Music: Practice & Theory Stack Exchange is a question and answer site for musicians, students, and enthusiasts. Join them; it only takes a minute:

Sign up
Here's how it works:
  1. Anybody can ask a question
  2. Anybody can answer
  3. The best answers are voted up and rise to the top


I would like to get understood about the guitar harmonics notation. I was told decimal numbers in a tablature mean natural harmonics. Is that right? I would like to understand them. For example, what does (2.7) on third string means? What does (2.4) on second string means?

That one has to be an easy one. I just don’t trust Yahoo!® Answers or that kind of stuff, so you, professional people can guide me. A minimal example would be just fine. :) Thanks in advance.

This is an example I have taken from the book

share|improve this question
Check your quoted numbers in brackets in your question. – Tim Jul 8 '14 at 6:30

It appears to be the 'fret' number, just as you'd find in the rest of the tab. Except open harmonics start out over frets - 1st is at the 12th fret, an octave, but as the string gets divided more and more, the nodes become out of line with the guitar frets. The 6th harmonic is found over 'fret 2.7' and the 5th over 'fret 3.2'.This is obviously very close to where the fretting hand is working anyway, so convenient to play with just about any finger.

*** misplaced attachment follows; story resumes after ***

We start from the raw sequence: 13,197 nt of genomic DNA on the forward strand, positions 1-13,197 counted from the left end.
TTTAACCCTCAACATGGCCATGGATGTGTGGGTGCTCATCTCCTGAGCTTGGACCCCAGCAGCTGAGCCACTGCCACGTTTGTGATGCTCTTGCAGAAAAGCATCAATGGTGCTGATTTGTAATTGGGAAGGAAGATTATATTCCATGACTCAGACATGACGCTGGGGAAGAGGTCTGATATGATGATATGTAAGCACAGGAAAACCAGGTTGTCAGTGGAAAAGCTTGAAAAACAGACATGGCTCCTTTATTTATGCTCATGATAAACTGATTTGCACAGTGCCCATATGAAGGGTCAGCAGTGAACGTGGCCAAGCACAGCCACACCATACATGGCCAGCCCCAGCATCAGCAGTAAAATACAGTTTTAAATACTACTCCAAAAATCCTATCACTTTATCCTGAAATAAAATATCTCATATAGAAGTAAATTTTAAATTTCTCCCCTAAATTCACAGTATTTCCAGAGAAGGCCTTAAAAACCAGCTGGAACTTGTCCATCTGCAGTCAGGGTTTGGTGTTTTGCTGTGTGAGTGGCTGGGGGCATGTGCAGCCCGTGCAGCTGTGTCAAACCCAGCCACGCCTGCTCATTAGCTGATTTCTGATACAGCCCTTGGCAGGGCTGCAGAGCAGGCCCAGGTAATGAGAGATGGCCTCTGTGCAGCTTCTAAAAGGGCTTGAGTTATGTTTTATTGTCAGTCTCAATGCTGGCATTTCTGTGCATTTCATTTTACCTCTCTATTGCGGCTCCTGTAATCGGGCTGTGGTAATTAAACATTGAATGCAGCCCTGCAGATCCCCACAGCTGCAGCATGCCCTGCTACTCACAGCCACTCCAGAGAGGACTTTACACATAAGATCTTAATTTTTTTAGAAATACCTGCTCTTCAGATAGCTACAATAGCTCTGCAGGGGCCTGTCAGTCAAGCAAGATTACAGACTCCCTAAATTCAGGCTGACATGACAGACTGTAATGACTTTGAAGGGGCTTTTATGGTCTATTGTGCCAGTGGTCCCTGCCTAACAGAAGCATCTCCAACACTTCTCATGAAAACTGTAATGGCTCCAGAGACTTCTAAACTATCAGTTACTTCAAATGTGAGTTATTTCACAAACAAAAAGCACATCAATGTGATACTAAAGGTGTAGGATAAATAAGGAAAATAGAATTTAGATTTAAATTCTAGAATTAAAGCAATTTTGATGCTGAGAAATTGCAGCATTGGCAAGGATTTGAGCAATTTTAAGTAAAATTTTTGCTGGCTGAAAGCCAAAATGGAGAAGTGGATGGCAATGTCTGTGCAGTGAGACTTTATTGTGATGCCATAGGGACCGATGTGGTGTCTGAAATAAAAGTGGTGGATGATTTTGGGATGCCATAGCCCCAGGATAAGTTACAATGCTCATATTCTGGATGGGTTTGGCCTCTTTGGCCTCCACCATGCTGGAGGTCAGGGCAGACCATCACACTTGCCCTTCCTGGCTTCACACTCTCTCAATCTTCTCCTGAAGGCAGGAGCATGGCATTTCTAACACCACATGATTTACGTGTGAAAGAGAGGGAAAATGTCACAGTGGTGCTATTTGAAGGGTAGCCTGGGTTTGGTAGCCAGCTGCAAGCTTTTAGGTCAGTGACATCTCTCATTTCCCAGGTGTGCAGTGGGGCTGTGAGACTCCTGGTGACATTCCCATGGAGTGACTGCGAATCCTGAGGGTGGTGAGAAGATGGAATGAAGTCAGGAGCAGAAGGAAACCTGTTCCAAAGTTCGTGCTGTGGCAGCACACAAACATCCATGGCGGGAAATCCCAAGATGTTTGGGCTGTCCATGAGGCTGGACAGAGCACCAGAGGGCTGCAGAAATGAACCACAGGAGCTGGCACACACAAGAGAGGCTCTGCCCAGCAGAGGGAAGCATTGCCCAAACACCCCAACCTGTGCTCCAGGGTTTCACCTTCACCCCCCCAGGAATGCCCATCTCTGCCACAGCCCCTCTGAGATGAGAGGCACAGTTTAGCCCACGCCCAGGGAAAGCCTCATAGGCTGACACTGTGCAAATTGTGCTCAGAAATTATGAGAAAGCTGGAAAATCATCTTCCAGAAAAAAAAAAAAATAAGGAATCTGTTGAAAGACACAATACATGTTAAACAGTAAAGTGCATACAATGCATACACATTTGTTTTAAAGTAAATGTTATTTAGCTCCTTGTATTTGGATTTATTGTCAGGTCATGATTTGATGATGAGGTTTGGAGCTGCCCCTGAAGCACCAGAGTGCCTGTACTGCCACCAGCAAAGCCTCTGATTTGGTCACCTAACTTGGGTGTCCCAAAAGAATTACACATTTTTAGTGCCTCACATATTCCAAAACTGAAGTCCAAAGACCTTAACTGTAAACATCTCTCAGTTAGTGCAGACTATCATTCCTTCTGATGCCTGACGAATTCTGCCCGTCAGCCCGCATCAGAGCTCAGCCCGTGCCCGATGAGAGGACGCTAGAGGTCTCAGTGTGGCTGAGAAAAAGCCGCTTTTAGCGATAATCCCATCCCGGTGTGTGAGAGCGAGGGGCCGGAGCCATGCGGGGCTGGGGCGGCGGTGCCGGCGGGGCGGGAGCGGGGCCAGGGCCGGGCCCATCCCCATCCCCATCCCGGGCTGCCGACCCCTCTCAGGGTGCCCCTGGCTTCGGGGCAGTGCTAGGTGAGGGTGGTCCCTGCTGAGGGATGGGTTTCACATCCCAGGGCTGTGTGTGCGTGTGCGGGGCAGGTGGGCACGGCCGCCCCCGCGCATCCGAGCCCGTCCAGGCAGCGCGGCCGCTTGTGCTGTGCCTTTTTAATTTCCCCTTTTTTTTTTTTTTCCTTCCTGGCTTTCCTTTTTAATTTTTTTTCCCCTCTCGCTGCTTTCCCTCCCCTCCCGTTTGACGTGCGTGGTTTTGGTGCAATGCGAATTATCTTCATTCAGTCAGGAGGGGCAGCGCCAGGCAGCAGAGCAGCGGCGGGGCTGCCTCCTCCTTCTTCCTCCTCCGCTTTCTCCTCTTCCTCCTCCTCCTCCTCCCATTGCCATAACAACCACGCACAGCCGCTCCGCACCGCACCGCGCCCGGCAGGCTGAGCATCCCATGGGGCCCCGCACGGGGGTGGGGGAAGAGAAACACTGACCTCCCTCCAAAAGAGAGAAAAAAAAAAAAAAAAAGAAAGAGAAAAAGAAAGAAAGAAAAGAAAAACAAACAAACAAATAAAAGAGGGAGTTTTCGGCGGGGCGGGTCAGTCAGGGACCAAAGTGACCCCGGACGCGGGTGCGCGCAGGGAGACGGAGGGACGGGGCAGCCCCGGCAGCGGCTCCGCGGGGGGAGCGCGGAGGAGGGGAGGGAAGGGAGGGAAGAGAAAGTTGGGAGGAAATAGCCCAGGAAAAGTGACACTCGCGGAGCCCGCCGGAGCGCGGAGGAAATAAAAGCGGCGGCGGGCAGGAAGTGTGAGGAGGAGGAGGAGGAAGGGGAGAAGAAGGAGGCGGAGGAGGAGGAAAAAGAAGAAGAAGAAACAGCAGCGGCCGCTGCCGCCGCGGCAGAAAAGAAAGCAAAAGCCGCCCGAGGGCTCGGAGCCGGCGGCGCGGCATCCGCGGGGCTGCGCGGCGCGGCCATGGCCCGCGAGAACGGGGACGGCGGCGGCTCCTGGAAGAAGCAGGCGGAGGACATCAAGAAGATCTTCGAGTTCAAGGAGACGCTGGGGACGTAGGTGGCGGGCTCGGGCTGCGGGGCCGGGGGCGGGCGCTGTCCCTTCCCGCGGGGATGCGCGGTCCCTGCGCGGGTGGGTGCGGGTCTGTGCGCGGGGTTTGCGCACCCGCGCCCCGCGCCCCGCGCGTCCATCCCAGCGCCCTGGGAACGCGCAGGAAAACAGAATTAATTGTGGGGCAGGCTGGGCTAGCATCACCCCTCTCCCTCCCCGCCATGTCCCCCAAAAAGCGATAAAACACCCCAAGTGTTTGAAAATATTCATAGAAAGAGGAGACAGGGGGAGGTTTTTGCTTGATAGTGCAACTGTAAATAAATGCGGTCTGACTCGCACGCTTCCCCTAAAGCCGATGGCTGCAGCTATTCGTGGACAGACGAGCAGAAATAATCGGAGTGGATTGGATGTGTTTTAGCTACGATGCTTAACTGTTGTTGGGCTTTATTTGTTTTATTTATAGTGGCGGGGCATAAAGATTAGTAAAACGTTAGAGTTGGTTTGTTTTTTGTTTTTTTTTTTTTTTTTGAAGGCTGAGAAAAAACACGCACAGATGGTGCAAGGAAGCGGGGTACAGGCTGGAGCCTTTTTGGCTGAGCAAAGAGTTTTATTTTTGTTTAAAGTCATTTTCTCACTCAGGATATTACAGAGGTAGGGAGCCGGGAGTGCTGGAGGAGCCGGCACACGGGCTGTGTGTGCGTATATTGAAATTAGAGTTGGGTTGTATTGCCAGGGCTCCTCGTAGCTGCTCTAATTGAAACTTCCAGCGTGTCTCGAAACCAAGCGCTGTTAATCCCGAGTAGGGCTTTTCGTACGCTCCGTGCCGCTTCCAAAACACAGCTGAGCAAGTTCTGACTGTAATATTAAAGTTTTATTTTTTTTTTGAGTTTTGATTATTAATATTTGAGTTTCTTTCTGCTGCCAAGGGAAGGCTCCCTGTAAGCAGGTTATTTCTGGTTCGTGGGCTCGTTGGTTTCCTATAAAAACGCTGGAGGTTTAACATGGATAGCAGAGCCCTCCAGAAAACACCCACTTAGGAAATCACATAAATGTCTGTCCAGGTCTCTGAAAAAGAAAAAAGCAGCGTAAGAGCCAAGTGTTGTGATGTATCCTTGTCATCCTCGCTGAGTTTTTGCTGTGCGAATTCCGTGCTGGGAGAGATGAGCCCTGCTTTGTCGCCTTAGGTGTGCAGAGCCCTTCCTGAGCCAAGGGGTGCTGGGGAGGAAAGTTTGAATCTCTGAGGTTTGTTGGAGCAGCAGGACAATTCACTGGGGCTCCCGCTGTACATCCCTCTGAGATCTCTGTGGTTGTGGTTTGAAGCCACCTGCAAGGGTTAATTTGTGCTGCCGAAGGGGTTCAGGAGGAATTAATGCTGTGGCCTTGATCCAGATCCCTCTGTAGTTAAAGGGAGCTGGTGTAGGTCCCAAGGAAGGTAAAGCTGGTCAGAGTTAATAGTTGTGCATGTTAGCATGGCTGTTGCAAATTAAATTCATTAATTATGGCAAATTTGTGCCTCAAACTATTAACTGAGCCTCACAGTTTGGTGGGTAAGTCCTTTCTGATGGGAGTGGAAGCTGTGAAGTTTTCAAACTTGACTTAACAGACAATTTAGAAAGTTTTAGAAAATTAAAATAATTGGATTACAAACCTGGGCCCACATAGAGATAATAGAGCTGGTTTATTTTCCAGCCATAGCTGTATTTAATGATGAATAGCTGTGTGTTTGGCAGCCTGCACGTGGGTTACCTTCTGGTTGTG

The '15va' gives the fact that the note heard is 2 octaves above the written note.So the 2nd string harmonic is a minor 7th note - A, and the third string harmonic is a P5, of G, which will be D (assuming there's no key sig. on the staff).

There are other places to touch an open string to get a same harmonic. Try the 3rd harmonic, found over 5th fret. There's the same one over the 24th fret. If you haven't got a 24th fret, it's often in line with the neck pup. Or work out where it would have been put.Just a quarter of the way alon the string - from each direction.

The numbers on the tab can be in diamonds too.

Edit: as it happens, Wikipedia has an expanded answer to mine, worth a read !

share|improve this answer

I have never before seen decimal numbers used to represent harmonics. Although harmonics are a natural consequence of dividing a string to a length corresponding to the position of a note in the harmonic series, I expect most players would find this form of notation technical and/or distracting. The truth is, there are many ways to notate music and especially in the case of guitar there is no real authoritative standard. The most common way to notate a natural harmonic is to use the diamond-shaped notehead seen in the above staff. If they must be represented in tablature, usually a fret number indicating the approximate position as well as the letters "N.H..." will suffice.

share|improve this answer

Your Answer


By posting your answer, you agree to the privacy policy and terms of service.

Not the answer you're looking for? Browse other questions tagged or ask your own question.